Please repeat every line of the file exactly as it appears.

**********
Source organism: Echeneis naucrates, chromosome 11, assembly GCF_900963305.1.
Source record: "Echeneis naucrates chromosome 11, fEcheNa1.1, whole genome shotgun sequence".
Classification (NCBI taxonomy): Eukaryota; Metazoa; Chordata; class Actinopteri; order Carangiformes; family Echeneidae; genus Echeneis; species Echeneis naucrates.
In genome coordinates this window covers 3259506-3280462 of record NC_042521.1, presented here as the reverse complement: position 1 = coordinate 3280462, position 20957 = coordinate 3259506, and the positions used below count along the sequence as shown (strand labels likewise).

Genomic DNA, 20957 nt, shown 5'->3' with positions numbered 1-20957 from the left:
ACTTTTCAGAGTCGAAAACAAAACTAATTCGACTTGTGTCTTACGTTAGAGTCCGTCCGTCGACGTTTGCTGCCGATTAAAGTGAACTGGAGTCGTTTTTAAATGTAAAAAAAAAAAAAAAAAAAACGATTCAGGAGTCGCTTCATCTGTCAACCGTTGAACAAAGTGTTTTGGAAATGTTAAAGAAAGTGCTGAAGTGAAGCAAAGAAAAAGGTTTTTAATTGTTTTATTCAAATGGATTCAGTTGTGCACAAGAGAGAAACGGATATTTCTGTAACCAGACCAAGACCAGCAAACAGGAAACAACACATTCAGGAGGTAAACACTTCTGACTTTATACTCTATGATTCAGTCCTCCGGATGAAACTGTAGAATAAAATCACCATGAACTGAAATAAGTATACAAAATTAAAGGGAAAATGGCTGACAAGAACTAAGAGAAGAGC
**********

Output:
Source organism: Echeneis naucrates, chromosome 11, assembly GCF_900963305.1.
Source record: "Echeneis naucrates chromosome 11, fEcheNa1.1, whole genome shotgun sequence".
Classification (NCBI taxonomy): Eukaryota; Metazoa; Chordata; class Actinopteri; order Carangiformes; family Echeneidae; genus Echeneis; species Echeneis naucrates.
In genome coordinates this window covers 3259506-3280462 of record NC_042521.1, presented here as the reverse complement: position 1 = coordinate 3280462, position 20957 = coordinate 3259506, and the positions used below count along the sequence as shown (strand labels likewise).

Genomic DNA, 20957 nt, shown 5'->3' with positions numbered 1-20957 from the left:
ACTTTTCAGAGTCGAAAACAAAACTAATTCGACTTGTGTCTTACGTTAGAGTCCGTCCGTCGACGTTTGCTGCCGATTAAAGTGAACTGGAGTCGTTTTTAAATGTAAAAAAAAAAAAAAAAAAAACGATTCAGGAGTCGCTTCATCTGTCAACCGTTGAACAAAGTGTTTTGGAAATGTTAAAGAAAGTGCTGAAGTGAAGCAAAGAAAAAGGTTTTTAATTGTTTTATTCAAATGGATTCAGTTGTGCACAAGAGAGAAACGGATATTTCTGTAACCAGACCAAGACCAGCAAACAGGAAACAACACATTCAGGAGGTAAACACTTCTGACTTTATACTCTATGATTCAGTCCTCCGGATGAAACTGTAGAATAAAATCACCATGAACTGAAATAAGTATACAAAATTAAAGGGAAAATGGCTGACAAGAACTAAGAGAAGAGC